Media release

Media release: Low temperatures are bringing out the wallaby hunters

Monday 1 August 2022

People in the Livingstone area would have seen a drone in the sky after dark and dogs and handlers on the ground during the past week.

Winter is the best time to use aerial methods to hunt these Aussie imports; which have no natural predators in New Zealand, says Otago Regional Council’s Acting Manager, Environmental Implementation Libby Caldwell.

“Wallabies are in Otago now and we need to act fast to stop the spread of this pest,” she says.

While winter conditions do limit on-foot access to areas of the Otago high country, this is the time of year when helicopters and drones equipped with thermal cameras can be best utilised.


Wallabies causing serious environmental damage

Wallabies are causing serious damage to our environment, depleting forest understories and preventing native forest regeneration, competing with livestock for food, fouling pasture, and damaging agricultural crops and fences, says Mrs Caldwell.

It’s a national pest problem and ORC is part of Ministry for Primary Industries national wallaby eradication programme, working in partnership with others in taking a coordinated and strategic approach to eliminate wallabies from New Zealand.

Mrs Caldwell says in terms of MPI’s national programme, Otago is the closest to achieving eradication in the short to medium term, but success relies on the public reporting sightings.

“The public are a vital part in our eradication programme, by reporting sightings. If we don’t act to eradicate the wallaby population, we face a very real threat to the iconic landscapes that we love here in Otago,” she says.

It’s predicted that the economic benefit to the South Island by eradicating wallabies is more than $23.5 million a year.

Mrs Caldwell says if we don’t take action now, the cost to our economy will escalate to around $67 million within 10 years.

Otago has the Bennett’s wallaby, which is the largest species of wallaby. It stands up to 800 mm tall, with a tail of slightly shorter length, and adults can weigh from 15 kg to 25kg.

Sightings in Otago are on the increase for this fast-breeding pest, Mrs Caldwell says.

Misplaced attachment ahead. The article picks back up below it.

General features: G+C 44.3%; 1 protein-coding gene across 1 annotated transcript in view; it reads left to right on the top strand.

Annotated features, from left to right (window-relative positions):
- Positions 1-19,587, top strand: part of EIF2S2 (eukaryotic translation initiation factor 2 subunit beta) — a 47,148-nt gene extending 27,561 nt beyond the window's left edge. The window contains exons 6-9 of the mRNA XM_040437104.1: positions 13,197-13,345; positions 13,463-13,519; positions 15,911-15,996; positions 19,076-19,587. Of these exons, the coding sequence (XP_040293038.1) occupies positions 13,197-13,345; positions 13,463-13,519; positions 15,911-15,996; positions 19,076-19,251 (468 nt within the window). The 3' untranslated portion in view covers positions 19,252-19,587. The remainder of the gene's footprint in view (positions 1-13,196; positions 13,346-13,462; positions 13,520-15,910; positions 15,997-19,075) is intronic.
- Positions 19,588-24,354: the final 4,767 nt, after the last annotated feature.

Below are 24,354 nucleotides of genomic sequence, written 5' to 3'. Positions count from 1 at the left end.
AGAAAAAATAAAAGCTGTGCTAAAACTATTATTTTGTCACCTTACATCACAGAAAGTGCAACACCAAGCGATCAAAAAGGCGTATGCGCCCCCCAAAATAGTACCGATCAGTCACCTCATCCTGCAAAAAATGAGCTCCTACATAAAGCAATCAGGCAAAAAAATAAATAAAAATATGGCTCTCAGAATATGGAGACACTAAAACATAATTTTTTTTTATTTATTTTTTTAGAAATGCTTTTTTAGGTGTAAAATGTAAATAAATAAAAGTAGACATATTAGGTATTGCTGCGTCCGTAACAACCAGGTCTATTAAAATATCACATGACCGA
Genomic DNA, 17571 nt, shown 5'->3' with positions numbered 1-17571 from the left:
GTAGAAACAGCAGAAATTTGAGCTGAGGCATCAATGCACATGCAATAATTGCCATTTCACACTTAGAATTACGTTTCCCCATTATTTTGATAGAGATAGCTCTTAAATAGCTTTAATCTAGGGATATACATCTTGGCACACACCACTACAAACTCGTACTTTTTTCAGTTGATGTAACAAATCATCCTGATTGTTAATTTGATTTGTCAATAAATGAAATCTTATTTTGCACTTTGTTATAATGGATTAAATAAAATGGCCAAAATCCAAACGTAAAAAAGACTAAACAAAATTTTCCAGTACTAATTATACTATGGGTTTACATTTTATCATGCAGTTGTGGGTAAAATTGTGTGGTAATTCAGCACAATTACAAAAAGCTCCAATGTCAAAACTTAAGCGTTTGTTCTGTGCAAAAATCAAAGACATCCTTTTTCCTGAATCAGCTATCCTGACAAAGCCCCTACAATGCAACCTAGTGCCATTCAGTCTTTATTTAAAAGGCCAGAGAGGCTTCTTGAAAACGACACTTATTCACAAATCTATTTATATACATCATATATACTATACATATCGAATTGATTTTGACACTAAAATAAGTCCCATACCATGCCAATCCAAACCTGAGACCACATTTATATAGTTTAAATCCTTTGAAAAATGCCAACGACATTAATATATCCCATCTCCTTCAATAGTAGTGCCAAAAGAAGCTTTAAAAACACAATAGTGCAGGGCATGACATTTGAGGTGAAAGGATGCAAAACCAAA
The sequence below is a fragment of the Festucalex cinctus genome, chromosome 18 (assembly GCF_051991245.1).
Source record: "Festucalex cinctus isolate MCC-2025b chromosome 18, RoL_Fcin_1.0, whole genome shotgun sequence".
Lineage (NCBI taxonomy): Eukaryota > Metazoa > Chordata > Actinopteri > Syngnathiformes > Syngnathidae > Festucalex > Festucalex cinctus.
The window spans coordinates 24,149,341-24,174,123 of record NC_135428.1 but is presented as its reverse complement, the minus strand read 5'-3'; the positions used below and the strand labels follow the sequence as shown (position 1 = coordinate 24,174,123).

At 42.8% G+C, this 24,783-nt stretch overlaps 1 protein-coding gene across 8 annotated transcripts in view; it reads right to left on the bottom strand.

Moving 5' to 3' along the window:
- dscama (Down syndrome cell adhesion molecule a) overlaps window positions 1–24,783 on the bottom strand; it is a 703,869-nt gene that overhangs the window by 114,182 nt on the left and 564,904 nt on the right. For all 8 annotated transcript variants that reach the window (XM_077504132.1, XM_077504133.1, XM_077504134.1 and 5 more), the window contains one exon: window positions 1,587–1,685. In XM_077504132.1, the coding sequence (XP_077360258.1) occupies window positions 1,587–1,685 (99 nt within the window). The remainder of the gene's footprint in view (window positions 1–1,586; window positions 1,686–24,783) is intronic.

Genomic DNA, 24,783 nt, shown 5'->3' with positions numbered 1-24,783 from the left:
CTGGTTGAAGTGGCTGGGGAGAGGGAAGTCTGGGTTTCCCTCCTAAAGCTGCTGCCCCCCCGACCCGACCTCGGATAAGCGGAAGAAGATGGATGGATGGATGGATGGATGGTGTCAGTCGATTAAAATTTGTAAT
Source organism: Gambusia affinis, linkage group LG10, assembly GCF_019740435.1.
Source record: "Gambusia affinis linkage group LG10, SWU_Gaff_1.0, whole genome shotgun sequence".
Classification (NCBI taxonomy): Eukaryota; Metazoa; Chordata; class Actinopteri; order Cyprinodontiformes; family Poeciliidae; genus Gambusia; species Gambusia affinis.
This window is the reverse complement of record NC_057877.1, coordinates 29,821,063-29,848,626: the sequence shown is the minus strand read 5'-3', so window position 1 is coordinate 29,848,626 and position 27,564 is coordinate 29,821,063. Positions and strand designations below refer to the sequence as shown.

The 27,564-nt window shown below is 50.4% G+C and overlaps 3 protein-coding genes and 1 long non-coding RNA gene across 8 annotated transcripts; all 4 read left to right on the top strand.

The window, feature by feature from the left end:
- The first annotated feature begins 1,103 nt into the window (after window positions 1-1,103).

Bennett’s wallaby is primarily a grazer, feeding on a wide variety of indigenous and exotic grasses and herbs, but it also browses palatable shrub and tree species.

When people report a wallaby sighting to the ORC, or via  the Report Wallabies website, a team will be dispatched to the area within 24 hours, Mrs Caldwell says.


High tech - pest control specialists use drones and thermal imaging

ORC contracts pest control specialists that use a mix of tried-and-true boots-on-ground and newer, high-tech methods. Ground surveillance teams look for wallaby scat and sign, and actual wallaby, using hunters and detection dogs during the daytime.

At night, and particularly in the winter when the cooler temperatures make it easier to see them, drone operators use thermal image cameras to track the animal down, working with a hunter on the ground and a dog wearing a transmitting collar. Helicopters equipped with thermal cameras are also used in early morning and late afternoon to search areas where sign has been detected, and in areas which are remote or inaccessible.

Everyone is linked to an app called WALL-IS, quick capture software which puts everything on the national wallaby database, so the teams can map the areas which have been searched.

Here in Otago, the terrain can make wallaby eradication challenging.

Wallabies live in some very hard to access areas. ORC’s contractors are often searching for one wallaby across several hectares of dense bush, scrub or tussock grassland, which is why having new technology in the toolbox, such as infrared cameras and drones, is a bonus.

Wallabies are very cautious and don’t stand in the open like deer or hide up a tree like a possum. Wallabies will feel the dogs before they hear them, as their main sense is vibration because they have their tails on the ground. They will also thump the ground with their tail to warn other wallabies that humans and dogs are around so they can hide in depressions in the ground.

Wallaby sightings are currently most common in North Otago, the Maniototo, Hawea, and Lindis areas.


How to report sightings

Go to the Report wallabies website – a team will be dispatched to the area within 24 hours.


The big picture

In terms of New Zealand’s national pest problem, the ORC’s work is not in isolation. The Council has six contractors undertaking eradication work with about 50 contract staff.

It’s an important part of protecting New Zealand’s biodiversity, natural and production environments, and in this case Otago’s iconic landscapes from pest wallabies.

Biosecurity New Zealand (MPI) funds the National Wallaby Eradication Programme, and the Otago Regional Council’s wallaby eradication programme sits within this. Because of this investment, when a wallaby is reported in Otago, a team is dispatched to deal with it as soon as possible.